Regrettably, while countries in the SADC region have made huge sacrifices and given Zimbabwe financial and other support at a time when they too are reeling from the effects of the global economic crisis, the western countries, the United States and the European Union, who imposed illegal sanctions against Zimbabwe have, to our surprise, and that of SADC and the rest of Africa, refused to remove them. What are their motives? Indeed some of them are working strenuously to divide the parties in the Inclusive Government. If they will not assist the Inclusive Government in rehabilitating our economy, could they please stop their filthy clandestine divisive antics. Where stand their humanitarian principles when their illegal sanctions are ruining the lives of our children?
We similarly call for an immediate end to the coercive, illegal and unjustified fiftyyear economic, commercial and financial embargo against Cuba which is estimated to have cost Cuba so far a total of US$96 billion, causing untold suffering on that country and its people. My delegation joins other Non-Aligned Movement countries which have repeatedly condemned the use of unilateral coercive measures as a flagrant violation of the norms of international law and international relations, especially as they govern relations between States under the UN Charter.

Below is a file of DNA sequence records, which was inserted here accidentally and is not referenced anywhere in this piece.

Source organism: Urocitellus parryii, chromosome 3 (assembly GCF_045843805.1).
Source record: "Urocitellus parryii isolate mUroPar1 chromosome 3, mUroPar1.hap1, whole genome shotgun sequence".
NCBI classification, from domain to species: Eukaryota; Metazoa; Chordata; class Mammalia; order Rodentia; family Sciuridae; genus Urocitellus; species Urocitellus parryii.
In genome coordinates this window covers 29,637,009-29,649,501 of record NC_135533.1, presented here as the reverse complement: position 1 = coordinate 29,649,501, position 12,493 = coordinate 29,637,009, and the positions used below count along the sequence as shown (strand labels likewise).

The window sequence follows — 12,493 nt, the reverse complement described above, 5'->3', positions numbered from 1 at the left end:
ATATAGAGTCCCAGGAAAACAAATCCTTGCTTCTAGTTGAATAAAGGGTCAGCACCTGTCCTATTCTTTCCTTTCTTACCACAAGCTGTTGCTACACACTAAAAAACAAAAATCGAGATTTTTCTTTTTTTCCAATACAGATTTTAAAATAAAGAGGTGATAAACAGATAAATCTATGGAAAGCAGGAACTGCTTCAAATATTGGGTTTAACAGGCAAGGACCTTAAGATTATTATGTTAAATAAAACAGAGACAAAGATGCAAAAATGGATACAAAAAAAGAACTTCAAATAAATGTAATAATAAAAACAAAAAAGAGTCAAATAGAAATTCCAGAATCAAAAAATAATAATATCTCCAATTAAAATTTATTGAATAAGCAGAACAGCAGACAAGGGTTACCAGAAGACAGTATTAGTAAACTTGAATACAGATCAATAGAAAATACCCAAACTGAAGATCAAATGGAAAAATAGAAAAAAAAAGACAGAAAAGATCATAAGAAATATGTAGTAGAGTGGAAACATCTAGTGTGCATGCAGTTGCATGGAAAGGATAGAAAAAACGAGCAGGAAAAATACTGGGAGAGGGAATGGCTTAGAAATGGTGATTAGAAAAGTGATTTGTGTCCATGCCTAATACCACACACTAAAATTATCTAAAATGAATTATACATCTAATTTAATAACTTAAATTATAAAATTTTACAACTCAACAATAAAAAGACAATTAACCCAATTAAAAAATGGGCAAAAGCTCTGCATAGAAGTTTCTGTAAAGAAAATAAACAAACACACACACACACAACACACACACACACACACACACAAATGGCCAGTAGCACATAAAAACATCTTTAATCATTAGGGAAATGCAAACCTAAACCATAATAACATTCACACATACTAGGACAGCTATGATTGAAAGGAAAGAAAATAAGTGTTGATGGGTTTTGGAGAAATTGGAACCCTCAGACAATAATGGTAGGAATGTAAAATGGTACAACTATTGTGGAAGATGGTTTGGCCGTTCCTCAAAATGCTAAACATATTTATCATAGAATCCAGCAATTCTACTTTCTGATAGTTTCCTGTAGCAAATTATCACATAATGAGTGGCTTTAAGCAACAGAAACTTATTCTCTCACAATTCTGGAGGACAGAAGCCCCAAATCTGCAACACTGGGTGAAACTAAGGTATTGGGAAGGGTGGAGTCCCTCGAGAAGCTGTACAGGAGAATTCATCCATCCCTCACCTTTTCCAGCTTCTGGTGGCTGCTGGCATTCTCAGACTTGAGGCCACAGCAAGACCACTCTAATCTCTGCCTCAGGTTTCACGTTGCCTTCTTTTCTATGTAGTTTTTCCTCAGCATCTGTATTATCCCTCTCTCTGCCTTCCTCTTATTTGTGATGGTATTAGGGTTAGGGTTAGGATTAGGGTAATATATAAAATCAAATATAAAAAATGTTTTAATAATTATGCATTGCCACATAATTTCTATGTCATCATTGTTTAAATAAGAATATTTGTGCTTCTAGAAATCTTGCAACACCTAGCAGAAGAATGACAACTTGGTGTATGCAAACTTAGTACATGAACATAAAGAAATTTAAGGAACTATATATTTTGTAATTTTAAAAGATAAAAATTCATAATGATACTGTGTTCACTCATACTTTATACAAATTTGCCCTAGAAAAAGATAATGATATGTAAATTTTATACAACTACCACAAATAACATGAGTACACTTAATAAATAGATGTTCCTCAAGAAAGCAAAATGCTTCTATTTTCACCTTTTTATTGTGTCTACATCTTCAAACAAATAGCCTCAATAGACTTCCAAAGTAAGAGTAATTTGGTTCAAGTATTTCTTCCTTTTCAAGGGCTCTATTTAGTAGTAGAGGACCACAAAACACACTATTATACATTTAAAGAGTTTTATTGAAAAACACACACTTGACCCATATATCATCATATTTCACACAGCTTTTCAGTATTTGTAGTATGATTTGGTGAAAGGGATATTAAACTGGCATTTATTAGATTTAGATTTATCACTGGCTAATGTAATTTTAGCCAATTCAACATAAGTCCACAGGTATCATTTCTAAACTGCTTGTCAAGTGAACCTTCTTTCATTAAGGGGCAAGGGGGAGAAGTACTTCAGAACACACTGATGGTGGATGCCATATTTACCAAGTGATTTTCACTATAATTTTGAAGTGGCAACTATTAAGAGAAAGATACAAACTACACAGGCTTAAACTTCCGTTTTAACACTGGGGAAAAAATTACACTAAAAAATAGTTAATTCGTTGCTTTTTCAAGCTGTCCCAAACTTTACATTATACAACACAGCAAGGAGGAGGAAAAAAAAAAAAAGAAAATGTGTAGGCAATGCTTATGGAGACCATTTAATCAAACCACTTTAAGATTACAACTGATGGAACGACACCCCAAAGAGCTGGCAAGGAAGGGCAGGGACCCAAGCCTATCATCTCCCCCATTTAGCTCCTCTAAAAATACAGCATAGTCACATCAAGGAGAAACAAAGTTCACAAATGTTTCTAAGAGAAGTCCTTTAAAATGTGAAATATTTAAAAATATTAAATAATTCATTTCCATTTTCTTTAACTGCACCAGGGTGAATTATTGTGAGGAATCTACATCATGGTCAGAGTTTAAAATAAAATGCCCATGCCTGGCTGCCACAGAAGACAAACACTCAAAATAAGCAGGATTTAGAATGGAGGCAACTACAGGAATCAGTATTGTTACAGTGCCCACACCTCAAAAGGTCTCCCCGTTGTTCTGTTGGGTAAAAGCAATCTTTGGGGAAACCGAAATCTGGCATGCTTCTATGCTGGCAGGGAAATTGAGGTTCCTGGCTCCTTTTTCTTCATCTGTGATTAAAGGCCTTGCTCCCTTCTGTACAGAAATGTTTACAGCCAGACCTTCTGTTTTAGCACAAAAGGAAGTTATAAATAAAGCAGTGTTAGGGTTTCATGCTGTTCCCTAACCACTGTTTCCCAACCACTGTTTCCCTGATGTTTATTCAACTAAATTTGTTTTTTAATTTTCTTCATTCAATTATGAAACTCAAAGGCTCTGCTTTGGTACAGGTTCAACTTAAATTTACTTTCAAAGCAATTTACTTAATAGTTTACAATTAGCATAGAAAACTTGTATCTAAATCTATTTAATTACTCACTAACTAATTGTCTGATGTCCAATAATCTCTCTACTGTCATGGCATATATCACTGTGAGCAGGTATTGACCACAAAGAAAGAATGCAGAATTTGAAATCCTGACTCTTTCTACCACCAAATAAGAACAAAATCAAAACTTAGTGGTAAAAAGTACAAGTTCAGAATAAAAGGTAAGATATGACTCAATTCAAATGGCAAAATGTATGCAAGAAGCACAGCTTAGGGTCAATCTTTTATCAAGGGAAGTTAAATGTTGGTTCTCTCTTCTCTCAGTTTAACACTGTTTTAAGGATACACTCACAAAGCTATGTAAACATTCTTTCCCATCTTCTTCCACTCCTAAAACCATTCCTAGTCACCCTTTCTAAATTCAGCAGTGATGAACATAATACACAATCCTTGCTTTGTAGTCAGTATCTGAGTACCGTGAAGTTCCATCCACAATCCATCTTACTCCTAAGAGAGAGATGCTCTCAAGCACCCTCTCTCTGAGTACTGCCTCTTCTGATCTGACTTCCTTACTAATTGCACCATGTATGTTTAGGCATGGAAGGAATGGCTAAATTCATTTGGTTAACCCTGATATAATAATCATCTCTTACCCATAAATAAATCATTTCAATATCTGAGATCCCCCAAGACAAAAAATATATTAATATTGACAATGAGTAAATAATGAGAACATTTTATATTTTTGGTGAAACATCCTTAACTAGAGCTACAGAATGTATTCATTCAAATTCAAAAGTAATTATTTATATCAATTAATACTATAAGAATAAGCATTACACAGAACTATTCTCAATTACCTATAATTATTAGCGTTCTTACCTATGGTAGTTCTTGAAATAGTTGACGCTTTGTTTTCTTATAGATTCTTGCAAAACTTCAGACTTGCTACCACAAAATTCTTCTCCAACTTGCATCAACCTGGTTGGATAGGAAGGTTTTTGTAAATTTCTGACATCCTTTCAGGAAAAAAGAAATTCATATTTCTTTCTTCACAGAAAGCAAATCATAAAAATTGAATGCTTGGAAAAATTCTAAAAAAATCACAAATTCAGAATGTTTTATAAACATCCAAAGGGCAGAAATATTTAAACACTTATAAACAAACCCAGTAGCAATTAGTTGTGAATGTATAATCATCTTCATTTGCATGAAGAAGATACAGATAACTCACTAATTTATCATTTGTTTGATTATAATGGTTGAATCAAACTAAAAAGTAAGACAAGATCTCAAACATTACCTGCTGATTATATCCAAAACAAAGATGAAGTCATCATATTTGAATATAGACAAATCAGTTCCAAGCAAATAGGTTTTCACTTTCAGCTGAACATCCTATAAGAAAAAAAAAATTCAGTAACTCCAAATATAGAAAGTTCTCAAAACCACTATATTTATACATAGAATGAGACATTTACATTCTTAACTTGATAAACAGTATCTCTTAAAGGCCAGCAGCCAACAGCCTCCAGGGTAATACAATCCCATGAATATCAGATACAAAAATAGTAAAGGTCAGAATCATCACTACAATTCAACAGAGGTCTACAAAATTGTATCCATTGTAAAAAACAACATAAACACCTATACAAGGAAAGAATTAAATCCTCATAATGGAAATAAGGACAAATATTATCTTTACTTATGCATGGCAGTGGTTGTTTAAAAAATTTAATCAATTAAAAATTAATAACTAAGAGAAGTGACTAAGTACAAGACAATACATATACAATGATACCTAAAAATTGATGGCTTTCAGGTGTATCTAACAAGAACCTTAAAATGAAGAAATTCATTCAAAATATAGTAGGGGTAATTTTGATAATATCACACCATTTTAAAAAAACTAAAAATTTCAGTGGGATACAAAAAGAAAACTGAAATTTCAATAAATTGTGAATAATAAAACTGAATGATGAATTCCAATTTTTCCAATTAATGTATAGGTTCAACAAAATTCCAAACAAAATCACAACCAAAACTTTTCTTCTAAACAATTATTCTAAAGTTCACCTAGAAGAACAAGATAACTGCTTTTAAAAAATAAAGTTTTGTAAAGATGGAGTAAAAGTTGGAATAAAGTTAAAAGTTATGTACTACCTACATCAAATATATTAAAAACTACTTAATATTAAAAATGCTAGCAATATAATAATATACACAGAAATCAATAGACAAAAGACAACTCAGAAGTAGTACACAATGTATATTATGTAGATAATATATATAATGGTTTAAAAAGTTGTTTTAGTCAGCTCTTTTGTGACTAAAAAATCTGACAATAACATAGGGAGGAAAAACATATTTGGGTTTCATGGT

Mr. President, Excellencies, Ladies and Gentlemen,
Let me conclude by reiterating the need for effective and comprehensive
multilateralism to promote the global partnership for peace and development. The
United Nations and other international organisations which carry the legitimacy of
multilateralism should play a leading role in directing the course of events and
developments, taking into account the interests of the majority of its members in an inclusive, peaceful, just, universal and democratic manner. It is our hope that
through our unity, solidarity, cooperation and commitment, the challenges facing the international community could be addressed. Let us rise to the occasion and
demonstrate our political will and ability to work together for the good of humanity.
Zimbabwe is willing and ready to play her part.
I thank you.